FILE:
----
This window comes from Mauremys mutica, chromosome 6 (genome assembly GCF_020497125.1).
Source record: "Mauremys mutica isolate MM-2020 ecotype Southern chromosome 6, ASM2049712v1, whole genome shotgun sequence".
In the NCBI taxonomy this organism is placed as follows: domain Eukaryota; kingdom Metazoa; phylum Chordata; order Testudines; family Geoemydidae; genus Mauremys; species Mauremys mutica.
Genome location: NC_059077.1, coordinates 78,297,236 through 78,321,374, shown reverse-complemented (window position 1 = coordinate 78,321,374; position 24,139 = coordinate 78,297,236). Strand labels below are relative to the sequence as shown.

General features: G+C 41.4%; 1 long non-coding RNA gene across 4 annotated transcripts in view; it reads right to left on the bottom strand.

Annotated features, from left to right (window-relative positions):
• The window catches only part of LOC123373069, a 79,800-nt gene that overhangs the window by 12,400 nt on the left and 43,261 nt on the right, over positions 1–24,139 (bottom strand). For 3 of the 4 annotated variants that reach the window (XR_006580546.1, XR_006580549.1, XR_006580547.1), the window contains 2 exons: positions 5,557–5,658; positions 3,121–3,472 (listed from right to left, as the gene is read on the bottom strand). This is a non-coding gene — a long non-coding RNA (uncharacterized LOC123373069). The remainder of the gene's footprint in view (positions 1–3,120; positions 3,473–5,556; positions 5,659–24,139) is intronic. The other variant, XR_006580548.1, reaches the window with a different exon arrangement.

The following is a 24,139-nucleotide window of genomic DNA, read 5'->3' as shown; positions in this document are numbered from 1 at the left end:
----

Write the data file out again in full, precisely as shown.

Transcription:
This window comes from Mauremys mutica, chromosome 6 (genome assembly GCF_020497125.1).
Source record: "Mauremys mutica isolate MM-2020 ecotype Southern chromosome 6, ASM2049712v1, whole genome shotgun sequence".
In the NCBI taxonomy this organism is placed as follows: domain Eukaryota; kingdom Metazoa; phylum Chordata; order Testudines; family Geoemydidae; genus Mauremys; species Mauremys mutica.
Genome location: NC_059077.1, coordinates 78,297,236 through 78,321,374, shown reverse-complemented (window position 1 = coordinate 78,321,374; position 24,139 = coordinate 78,297,236). Strand labels below are relative to the sequence as shown.

General features: G+C 41.4%; 1 long non-coding RNA gene across 4 annotated transcripts in view; it reads right to left on the bottom strand.

Annotated features, from left to right (window-relative positions):
• The window catches only part of LOC123373069, a 79,800-nt gene that overhangs the window by 12,400 nt on the left and 43,261 nt on the right, over positions 1–24,139 (bottom strand). For 3 of the 4 annotated variants that reach the window (XR_006580546.1, XR_006580549.1, XR_006580547.1), the window contains 2 exons: positions 5,557–5,658; positions 3,121–3,472 (listed from right to left, as the gene is read on the bottom strand). This is a non-coding gene — a long non-coding RNA (uncharacterized LOC123373069). The remainder of the gene's footprint in view (positions 1–3,120; positions 3,473–5,556; positions 5,659–24,139) is intronic. The other variant, XR_006580548.1, reaches the window with a different exon arrangement.

The following is a 24,139-nucleotide window of genomic DNA, read 5'->3' as shown; positions in this document are numbered from 1 at the left end: